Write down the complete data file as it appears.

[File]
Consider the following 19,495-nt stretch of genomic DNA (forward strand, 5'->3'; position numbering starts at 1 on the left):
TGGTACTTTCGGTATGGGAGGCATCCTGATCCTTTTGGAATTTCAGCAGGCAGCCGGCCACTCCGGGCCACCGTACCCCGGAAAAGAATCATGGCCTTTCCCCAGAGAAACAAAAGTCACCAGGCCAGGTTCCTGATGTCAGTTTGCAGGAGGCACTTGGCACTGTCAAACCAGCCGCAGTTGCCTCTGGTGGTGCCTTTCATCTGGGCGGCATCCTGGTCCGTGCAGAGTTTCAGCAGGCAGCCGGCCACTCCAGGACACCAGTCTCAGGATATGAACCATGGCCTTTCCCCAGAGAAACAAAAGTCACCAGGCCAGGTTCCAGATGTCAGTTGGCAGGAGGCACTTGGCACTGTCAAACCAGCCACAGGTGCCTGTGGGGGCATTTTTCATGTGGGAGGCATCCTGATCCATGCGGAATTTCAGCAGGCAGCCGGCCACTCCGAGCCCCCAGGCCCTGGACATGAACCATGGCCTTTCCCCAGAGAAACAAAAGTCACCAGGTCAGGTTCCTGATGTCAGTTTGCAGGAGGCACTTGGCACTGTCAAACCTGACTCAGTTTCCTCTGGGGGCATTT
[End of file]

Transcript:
Consider the following 19,495-nt stretch of genomic DNA (forward strand, 5'->3'; position numbering starts at 1 on the left):
TGGTACTTTCGGTATGGGAGGCATCCTGATCCTTTTGGAATTTCAGCAGGCAGCCGGCCACTCCGGGCCACCGTACCCCGGAAAAGAATCATGGCCTTTCCCCAGAGAAACAAAAGTCACCAGGCCAGGTTCCTGATGTCAGTTTGCAGGAGGCACTTGGCACTGTCAAACCAGCCGCAGTTGCCTCTGGTGGTGCCTTTCATCTGGGCGGCATCCTGGTCCGTGCAGAGTTTCAGCAGGCAGCCGGCCACTCCAGGACACCAGTCTCAGGATATGAACCATGGCCTTTCCCCAGAGAAACAAAAGTCACCAGGCCAGGTTCCAGATGTCAGTTGGCAGGAGGCACTTGGCACTGTCAAACCAGCCACAGGTGCCTGTGGGGGCATTTTTCATGTGGGAGGCATCCTGATCCATGCGGAATTTCAGCAGGCAGCCGGCCACTCCGAGCCCCCAGGCCCTGGACATGAACCATGGCCTTTCCCCAGAGAAACAAAAGTCACCAGGTCAGGTTCCTGATGTCAGTTTGCAGGAGGCACTTGGCACTGTCAAACCTGACTCAGTTTCCTCTGGGGGCATTT